Artistic director

                of the orchestre de Paris.



                In many ways, it would be better than now.

                You know I'd always be in one place.

                Not in Manchester one night and Chicago the next, you know?

                You're always in the same place.



                I know.

                If it were London...

                no, of course you should do it. Of course.

                Paris isn't that far.

                You could come home a lot.

                We'll think about it.

                It'll give me a chance to practice my French.

                I've been working very hard

                on my languages, actually.

                That's good.

                Joder. Do you know what that is?

                I think so.

                It's Spanish for fuck.

                And putain, that's French for fuck.

                And fican, that's German for fuck.

                And quievare is Italian for fuck.

                And kamamayu...

                do you know what that is?


                I just wondered how you were getting on without him.

                I'm not without him. He comes home every weekend.

                Anyway, it'll be easier once I start playing properly again.

                Besides, I get heaps of visitors.

                Look at all the flowers.

                What's that?

                Oh, that's my new push chair.

                But you don't need a wheelchair yet.

                Oh, I see. I suppose if I ate differently

                or I exercised more, none of this would be happening.

                It's all my fault, is that it?

                No. I was just surprised, that's all.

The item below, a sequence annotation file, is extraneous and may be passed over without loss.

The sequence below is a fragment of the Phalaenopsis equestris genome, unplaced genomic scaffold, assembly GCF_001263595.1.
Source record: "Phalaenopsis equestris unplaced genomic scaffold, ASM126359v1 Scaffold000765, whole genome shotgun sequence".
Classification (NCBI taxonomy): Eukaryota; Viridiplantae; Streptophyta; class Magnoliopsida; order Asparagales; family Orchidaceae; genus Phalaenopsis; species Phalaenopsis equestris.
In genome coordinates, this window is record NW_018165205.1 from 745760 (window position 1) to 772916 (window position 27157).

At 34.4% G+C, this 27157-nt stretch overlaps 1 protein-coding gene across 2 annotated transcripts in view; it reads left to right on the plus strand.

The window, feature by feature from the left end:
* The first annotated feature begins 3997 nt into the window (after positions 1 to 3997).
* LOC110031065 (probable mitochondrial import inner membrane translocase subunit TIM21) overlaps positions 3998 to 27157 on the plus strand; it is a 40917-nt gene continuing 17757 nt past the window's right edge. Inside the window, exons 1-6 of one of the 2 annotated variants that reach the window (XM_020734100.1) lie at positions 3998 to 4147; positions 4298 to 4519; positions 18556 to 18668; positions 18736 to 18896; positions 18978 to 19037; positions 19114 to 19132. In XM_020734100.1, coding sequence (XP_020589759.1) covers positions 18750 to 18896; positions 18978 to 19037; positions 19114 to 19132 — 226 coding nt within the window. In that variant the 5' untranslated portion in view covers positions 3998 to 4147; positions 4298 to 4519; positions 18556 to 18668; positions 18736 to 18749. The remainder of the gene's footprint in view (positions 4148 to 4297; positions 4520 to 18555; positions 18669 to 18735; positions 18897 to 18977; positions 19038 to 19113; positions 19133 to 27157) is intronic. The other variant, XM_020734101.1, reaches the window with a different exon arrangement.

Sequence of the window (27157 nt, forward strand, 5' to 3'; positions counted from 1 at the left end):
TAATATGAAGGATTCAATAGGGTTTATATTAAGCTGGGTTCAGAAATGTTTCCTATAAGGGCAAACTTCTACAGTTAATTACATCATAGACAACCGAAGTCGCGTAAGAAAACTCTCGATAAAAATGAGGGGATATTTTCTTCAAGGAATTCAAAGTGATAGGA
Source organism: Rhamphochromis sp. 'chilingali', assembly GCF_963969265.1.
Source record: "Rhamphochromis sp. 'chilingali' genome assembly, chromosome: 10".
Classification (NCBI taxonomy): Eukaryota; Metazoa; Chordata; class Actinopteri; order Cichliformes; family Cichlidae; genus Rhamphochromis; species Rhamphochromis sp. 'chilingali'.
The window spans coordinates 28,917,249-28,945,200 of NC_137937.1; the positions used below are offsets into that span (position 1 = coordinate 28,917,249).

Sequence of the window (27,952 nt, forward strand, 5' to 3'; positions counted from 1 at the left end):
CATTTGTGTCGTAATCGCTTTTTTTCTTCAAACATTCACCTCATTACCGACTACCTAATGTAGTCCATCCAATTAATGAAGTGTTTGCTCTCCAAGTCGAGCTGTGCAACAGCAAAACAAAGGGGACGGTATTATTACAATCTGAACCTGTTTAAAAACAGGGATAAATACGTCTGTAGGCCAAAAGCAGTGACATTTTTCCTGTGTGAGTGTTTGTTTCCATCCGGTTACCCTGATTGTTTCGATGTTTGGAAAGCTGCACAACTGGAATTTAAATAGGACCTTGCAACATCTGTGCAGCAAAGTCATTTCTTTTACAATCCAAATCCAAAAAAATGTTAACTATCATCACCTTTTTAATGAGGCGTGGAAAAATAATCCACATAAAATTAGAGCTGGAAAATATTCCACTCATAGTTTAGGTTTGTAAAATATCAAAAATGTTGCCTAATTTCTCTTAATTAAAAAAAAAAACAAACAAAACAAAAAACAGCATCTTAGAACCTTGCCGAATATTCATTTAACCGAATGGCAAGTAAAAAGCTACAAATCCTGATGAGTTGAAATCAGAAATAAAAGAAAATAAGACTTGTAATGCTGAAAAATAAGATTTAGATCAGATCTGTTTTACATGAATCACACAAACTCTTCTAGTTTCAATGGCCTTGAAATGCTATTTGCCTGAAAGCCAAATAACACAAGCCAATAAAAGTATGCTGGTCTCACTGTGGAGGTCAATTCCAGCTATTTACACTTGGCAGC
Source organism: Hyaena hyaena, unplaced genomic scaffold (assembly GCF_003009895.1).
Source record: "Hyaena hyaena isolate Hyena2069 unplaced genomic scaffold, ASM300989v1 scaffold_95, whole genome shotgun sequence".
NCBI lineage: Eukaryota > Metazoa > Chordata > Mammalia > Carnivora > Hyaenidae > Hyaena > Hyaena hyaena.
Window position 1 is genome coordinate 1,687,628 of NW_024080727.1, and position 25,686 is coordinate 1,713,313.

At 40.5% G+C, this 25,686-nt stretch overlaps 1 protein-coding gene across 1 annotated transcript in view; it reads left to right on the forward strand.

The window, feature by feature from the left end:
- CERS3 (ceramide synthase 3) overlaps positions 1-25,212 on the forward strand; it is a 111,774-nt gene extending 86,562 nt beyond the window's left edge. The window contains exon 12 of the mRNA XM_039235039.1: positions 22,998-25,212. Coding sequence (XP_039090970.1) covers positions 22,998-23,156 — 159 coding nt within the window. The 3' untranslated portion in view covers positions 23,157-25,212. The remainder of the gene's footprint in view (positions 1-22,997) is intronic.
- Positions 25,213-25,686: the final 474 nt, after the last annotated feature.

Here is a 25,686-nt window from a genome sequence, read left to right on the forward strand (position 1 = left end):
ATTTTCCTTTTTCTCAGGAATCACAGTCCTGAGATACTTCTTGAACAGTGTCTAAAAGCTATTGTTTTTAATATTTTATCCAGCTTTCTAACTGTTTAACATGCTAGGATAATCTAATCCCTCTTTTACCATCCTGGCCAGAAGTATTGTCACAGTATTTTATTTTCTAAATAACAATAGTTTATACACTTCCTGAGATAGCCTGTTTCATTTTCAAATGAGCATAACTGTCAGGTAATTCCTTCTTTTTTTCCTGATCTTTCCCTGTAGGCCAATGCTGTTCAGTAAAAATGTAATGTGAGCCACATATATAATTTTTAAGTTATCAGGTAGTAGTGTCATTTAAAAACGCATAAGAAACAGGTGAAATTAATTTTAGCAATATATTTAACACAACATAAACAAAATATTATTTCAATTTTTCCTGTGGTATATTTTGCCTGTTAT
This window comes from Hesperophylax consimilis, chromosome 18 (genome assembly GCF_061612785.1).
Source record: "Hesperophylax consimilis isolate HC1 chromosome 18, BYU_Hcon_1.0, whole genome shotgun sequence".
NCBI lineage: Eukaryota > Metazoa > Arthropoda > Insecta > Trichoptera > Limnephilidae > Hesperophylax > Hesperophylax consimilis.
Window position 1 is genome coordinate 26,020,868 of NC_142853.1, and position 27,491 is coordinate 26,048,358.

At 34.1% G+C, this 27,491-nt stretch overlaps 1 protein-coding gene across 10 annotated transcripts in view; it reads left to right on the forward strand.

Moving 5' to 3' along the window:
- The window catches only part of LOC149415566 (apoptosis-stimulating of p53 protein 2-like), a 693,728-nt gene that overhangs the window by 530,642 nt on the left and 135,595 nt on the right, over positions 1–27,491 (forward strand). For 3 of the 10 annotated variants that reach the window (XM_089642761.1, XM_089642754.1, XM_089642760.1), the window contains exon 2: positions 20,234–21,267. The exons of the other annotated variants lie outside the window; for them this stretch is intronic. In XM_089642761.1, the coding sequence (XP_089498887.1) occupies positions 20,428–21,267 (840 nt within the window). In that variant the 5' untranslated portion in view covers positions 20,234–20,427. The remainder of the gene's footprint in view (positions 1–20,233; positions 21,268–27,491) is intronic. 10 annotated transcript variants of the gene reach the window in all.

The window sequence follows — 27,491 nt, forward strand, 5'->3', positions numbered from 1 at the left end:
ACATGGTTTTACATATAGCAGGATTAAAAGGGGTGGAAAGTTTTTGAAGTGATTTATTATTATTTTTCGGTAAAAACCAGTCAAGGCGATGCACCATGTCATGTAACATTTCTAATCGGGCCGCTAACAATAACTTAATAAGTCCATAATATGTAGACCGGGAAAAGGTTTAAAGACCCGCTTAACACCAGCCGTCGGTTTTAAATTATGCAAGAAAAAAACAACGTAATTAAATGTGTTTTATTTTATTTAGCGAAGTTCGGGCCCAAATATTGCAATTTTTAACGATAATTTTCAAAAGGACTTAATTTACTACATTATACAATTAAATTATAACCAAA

Oh, it's all my fault. It's all psychological.

                If it's psychological, it's your fault, mother.

                I'm sure it's nobody's fault.

                Don't eat those cakes, daddy. They're for my visitors.

                Sorry, Jacks.

                Am I a cello genius?

                You know you are.

                Danny, I just want to play again.

                I'll play the fucking triangle.

                I just want to make music again.


                Leave it with me.

                Oh, my goodness, it's me.


                can be just as rewarding as playing in its own way.

                Don't you think?


                I said teaching can be as rewarding as playing

                in its own way.

                Where's Hilary?

                She had to leave early. It's a long drive.

                I want Hilary.


                I'll go and see if the car's here.

                Margaret, the flowers.



                I think my hearing's going.

                Very brave of her when you think about it.

                Can't so much as bang a drum

                unless the whole world's looking at her.